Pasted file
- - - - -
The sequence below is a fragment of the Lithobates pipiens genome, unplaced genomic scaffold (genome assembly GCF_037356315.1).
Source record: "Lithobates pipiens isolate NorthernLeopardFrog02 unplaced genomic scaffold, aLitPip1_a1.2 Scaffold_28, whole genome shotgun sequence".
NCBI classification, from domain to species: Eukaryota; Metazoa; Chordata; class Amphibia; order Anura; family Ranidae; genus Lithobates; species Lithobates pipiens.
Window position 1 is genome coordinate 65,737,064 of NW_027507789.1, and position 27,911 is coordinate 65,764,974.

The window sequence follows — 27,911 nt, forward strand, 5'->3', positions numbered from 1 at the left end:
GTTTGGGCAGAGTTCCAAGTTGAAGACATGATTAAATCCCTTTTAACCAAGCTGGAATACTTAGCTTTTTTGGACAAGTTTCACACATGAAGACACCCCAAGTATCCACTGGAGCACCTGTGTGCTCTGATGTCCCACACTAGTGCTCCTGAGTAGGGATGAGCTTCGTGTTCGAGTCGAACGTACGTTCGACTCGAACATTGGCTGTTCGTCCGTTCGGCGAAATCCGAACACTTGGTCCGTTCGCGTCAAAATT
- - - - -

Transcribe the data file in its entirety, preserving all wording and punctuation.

The sequence below is a fragment of the Lithobates pipiens genome, unplaced genomic scaffold (genome assembly GCF_037356315.1).
Source record: "Lithobates pipiens isolate NorthernLeopardFrog02 unplaced genomic scaffold, aLitPip1_a1.2 Scaffold_28, whole genome shotgun sequence".
NCBI classification, from domain to species: Eukaryota; Metazoa; Chordata; class Amphibia; order Anura; family Ranidae; genus Lithobates; species Lithobates pipiens.
Window position 1 is genome coordinate 65,737,064 of NW_027507789.1, and position 27,911 is coordinate 65,764,974.

The window sequence follows — 27,911 nt, forward strand, 5'->3', positions numbered from 1 at the left end:
GTTTGGGCAGAGTTCCAAGTTGAAGACATGATTAAATCCCTTTTAACCAAGCTGGAATACTTAGCTTTTTTGGACAAGTTTCACACATGAAGACACCCCAAGTATCCACTGGAGCACCTGTGTGCTCTGATGTCCCACACTAGTGCTCCTGAGTAGGGATGAGCTTCGTGTTCGAGTCGAACGTACGTTCGACTCGAACATTGGCTGTTCGTCCGTTCGGCGAAATCCGAACACTTGGTCCGTTCGCGTCAAAATT